Results of a randomized controlled trial of a peer mentor HIV/STI prevention intervention for women over an 18 month follow-up

Research output: Contribution to journalArticle

Abstract

Despite numerous behavioral interventions designed for women, rates of HIV and STIs are increasing. Interventions are needed that reach a large number of at-risk individuals. This study was a randomized clinical trial of a HIV/STI behavioral intervention conducted in Baltimore, MD, USA. Heterosexual women (n = 169) completed a baseline and three semiannual follow-up visits. Participants were randomized into a standard of care comparison condition or a Peer Mentor condition. At the 6-month follow-up, Peer Mentors were less likely to have multiple sex partners [AOR: 0.28 (95% CI: 0.13, 0.63)]. At the 18 month follow-up assessment, Peer Mentors increased their condom use during vaginal [AOR: 0.47 (95% CI: 0.25, 0.87)] and anal sex [AOR: 0.24 (95% CI: 0.09, 0.68)] as well as with main [AOR: 0.41 (95% CI: 0.21, 0.77)] and non-main partners [AOR: 0.33 (95% CI: 0.14, 0.79)]. Peer education is a sustainable approach to change risky sexual behaviors.

Original languageEnglish (US)
Pages (from-to)1654-1663
Number of pages10
JournalAIDS and Behavior
Volume15
Issue number8
DOIs
StatePublished - Nov 2011

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Mentors
Sexually Transmitted Diseases
Randomized Controlled Trials
HIV
Sexual Behavior
Baltimore
Sexual Partners
Heterosexuality
Condoms
Standard of Care
Education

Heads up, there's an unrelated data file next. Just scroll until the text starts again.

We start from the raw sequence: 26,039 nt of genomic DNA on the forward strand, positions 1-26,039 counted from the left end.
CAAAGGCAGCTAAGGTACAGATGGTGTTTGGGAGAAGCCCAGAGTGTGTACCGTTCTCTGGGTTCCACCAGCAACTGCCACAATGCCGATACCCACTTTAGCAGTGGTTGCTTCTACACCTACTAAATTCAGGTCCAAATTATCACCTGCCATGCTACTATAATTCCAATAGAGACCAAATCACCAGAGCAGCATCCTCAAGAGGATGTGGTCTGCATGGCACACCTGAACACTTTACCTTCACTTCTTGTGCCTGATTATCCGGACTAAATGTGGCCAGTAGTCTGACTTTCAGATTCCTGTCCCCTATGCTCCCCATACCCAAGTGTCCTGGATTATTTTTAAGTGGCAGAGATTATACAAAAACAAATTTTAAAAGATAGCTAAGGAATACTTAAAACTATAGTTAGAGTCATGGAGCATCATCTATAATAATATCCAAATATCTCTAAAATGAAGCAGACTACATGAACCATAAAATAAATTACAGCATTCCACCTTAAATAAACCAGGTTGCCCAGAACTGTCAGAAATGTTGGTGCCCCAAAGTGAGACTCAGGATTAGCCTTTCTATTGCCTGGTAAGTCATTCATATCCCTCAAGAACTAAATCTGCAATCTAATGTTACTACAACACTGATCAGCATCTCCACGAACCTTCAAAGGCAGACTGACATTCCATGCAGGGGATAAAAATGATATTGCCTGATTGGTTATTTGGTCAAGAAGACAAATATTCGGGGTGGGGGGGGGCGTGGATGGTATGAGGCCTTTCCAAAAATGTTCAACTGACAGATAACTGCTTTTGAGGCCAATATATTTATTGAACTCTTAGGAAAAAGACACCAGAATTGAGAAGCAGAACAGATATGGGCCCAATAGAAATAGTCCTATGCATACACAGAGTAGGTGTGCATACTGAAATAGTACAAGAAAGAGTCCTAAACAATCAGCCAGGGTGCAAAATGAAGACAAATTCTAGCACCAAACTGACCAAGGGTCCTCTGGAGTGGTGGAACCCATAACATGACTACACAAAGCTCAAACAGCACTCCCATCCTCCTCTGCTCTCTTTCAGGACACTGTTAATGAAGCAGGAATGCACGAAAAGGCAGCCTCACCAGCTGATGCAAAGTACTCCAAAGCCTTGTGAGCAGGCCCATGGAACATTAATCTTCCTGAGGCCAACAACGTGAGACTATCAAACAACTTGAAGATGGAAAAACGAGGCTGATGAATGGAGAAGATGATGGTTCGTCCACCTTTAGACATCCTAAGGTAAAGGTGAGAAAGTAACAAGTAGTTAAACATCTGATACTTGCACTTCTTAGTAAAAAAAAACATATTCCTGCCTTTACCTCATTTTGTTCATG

Keywords

  • Intervention
  • Peer education
  • Social networks
  • Women

ASJC Scopus subject areas

  • Public Health, Environmental and Occupational Health
  • Infectious Diseases
  • Social Psychology

Cite this

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abstract = "Despite numerous behavioral interventions designed for women, rates of HIV and STIs are increasing. Interventions are needed that reach a large number of at-risk individuals. This study was a randomized clinical trial of a HIV/STI behavioral intervention conducted in Baltimore, MD, USA. Heterosexual women (n = 169) completed a baseline and three semiannual follow-up visits. Participants were randomized into a standard of care comparison condition or a Peer Mentor condition. At the 6-month follow-up, Peer Mentors were less likely to have multiple sex partners [AOR: 0.28 (95{\%} CI: 0.13, 0.63)]. At the 18 month follow-up assessment, Peer Mentors increased their condom use during vaginal [AOR: 0.47 (95{\%} CI: 0.25, 0.87)] and anal sex [AOR: 0.24 (95{\%} CI: 0.09, 0.68)] as well as with main [AOR: 0.41 (95{\%} CI: 0.21, 0.77)] and non-main partners [AOR: 0.33 (95{\%} CI: 0.14, 0.79)]. Peer education is a sustainable approach to change risky sexual behaviors.",
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